CRESCENT CITY, Calif. — When Antonio Lawton heard the sirens blare March 11, he realized that something wasn’t right. Crescent City tests its tsunami warning system on the first Tuesday of the month. This was a Friday.
“Every first Tuesday of every month at 10 in the morning, the sirens go off. It’s just a test,” said Mr. Lawton, a commercial fisherman who has lived here for 27 years. “I said, ‘Well, this ain’t a warning.’ “
In a few hours, this remote coastal community of about 7,500 would be slammed by a series of tsunami surges triggered by the magnitude-9.0 earthquake that had just devastated Japan. The rushing waves would inundate the beach, sink 16 boats and damage 67 others, dump tons of sand into the harbor and destroy much of the harbor’s infrastructure with an estimated repair cost of $25 million.
Just one day shy of three months since the earthquake and resulting tsunami hit Japan, the coastal California town lives with the realization that, given the topography and the stresses inexorably building up in the Earth’s crust just offshore, its turn could come at any moment. But if any community in North America can be described as tsunami-ready, it’s Crescent City.
Practice, practice, practice
The eight warning sirens are just the beginning. This town prepares for tsunamis like Yellowstone National Park prepares for bears. Residents post maps in every shop and hotel showing which areas of town are safe from tidal surges and which aren’t. They conduct drills. They practice evacuations. They are exceptionally well-informed about earthquake activity along the Pacific Rim.
Almost exactly a year before the March 11 tsunami, Del Norte County held what may be the first evacuation drill of an entire community. Crescent City residents were asked to leave their homes and businesses at the sound of the sirens and move to tsunami-safe zones.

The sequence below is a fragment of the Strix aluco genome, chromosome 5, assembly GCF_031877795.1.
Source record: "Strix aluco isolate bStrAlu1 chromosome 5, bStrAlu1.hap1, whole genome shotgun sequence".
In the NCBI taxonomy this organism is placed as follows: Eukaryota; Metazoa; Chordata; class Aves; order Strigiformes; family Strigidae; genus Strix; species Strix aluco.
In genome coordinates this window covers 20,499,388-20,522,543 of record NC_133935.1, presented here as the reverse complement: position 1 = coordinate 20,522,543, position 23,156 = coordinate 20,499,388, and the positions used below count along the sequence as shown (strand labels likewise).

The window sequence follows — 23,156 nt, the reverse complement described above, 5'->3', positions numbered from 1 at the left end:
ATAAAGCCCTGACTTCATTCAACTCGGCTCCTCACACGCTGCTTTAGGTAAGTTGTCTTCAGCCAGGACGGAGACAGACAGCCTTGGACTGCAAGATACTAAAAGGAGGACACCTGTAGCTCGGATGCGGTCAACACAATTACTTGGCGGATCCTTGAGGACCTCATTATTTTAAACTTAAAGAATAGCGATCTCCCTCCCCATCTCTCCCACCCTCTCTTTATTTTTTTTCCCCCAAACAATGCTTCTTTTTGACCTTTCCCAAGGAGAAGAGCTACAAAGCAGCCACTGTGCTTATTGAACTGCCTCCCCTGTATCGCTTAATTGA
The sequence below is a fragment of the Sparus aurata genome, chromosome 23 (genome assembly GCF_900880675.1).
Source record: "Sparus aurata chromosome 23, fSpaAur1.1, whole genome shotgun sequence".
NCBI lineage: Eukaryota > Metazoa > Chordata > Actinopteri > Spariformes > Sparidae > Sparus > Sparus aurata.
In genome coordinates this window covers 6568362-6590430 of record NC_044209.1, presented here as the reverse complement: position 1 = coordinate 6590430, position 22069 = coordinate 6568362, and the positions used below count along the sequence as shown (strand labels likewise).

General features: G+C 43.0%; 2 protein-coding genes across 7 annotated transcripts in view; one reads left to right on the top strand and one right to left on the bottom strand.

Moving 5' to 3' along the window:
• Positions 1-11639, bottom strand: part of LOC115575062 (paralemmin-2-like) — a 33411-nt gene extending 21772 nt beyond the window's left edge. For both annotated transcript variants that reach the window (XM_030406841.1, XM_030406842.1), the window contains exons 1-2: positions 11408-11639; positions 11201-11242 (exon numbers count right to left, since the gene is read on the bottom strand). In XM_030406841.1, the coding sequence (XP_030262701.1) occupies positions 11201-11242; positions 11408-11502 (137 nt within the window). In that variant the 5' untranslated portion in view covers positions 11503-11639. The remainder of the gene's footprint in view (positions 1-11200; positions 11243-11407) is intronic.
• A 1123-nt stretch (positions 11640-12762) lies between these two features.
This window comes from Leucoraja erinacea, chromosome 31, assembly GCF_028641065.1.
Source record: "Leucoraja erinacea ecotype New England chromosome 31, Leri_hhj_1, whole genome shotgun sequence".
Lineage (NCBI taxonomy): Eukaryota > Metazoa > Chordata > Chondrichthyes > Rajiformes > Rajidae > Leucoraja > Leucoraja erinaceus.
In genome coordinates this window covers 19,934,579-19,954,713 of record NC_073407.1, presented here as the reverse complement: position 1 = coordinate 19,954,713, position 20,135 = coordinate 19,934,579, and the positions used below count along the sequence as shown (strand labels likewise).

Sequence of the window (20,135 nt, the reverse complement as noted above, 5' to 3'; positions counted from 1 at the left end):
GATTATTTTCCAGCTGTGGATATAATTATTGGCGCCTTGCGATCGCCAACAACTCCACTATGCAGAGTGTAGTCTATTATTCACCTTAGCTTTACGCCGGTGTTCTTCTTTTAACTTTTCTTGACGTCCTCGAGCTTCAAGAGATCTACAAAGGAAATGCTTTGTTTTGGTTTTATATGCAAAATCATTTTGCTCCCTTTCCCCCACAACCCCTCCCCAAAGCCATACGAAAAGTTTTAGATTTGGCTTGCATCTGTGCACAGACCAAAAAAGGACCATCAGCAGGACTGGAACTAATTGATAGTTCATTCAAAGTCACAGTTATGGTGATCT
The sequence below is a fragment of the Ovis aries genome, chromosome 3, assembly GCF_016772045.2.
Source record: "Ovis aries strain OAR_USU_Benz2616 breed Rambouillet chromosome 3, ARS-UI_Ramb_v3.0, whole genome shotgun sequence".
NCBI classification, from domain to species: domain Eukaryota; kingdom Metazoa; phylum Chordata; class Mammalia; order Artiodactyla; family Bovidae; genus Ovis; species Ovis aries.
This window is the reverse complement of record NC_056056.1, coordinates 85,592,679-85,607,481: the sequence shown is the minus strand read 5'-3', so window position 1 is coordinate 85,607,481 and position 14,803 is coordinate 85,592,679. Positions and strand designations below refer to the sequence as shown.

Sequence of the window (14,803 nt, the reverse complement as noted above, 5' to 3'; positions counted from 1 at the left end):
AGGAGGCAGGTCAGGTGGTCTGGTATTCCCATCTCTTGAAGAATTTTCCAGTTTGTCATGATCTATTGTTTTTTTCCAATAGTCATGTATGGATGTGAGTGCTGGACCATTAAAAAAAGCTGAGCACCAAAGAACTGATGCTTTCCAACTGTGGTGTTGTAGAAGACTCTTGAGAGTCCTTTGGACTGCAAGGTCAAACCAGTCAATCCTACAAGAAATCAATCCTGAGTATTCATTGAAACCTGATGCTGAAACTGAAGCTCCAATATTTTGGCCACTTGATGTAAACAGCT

“We sounded the sirens, we had the Civil Air Patrol fly overhead, we had emergency alerts go across the TV, the radio,” said Cindy Henderson, Del Norte County emergency preparedness manager. “We had over 1,000 people walk out of the evacuation zone voluntarily, which was a really good exercise because when this disaster came up, we are already able to go. We already had the zones mapped up, and everybody knew whether they were in the zone or not.”
Their diligence was rewarded in the hours before the March 11 tsunami. By the time the first tidal surge struck at 7:15 a.m., every boat capable of leaving the harbor had done so. Anyone living or working in the inundation zone had been evacuated two hours earlier.
The tsunami sucked so much water out of the harbor that “you could see ducks on the bottom of the harbor walking,” said Ms. Henderson.
The ocean blasted back minutes later in the form of 8-foot waves that battered the remaining vessels and swept ominously toward town. One person died in the disaster, but it wasn’t in Crescent City. A young man was swept out to sea about 20 miles from town near the Klamath River after he disregarded the advice of others and ventured too close to the tide.
“We had a lot of damage, we unfortunately had one person who died, so it wasn’t a complete success,” said Ms. Dengler, who has written extensively on tsunamis. “But what was a success, particularly for Crescent City, was that the commercial fleet basically survived. … Not all of the ports and harbors in California had as organized a plan as Crescent City did as far as making sure people were evacuated, people were out of harm’s way.”
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